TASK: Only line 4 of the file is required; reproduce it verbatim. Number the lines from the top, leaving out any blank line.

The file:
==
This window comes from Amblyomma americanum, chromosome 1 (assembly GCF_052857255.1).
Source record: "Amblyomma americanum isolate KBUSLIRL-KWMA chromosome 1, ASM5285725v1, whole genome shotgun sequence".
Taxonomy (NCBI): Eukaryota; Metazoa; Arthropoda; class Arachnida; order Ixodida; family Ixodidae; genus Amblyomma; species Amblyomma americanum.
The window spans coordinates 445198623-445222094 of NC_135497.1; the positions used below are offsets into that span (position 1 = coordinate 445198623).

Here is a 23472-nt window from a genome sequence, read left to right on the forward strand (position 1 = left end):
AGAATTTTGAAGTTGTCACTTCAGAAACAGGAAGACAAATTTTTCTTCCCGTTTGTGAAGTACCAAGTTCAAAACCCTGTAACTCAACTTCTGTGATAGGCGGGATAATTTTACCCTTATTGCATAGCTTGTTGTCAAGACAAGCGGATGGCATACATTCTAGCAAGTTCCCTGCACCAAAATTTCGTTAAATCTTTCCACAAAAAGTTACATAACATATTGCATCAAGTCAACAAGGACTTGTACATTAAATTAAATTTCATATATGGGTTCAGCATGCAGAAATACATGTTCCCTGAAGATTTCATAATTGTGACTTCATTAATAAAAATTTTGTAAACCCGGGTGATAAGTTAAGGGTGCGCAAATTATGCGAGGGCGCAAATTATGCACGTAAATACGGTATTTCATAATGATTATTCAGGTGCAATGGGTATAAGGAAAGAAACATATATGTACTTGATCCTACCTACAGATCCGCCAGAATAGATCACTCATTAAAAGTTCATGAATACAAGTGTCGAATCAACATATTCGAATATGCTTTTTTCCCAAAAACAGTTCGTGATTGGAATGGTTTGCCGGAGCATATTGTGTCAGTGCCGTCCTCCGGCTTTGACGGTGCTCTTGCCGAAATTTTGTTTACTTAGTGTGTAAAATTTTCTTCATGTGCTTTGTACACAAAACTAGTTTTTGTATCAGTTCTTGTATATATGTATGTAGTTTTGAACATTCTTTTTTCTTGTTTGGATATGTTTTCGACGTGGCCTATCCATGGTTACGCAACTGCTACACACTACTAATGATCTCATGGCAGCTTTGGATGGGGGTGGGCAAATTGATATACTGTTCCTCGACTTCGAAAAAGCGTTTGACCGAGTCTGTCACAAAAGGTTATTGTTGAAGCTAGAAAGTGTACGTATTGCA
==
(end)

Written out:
The window spans coordinates 445198623-445222094 of NC_135497.1; the positions used below are offsets into that span (position 1 = coordinate 445198623).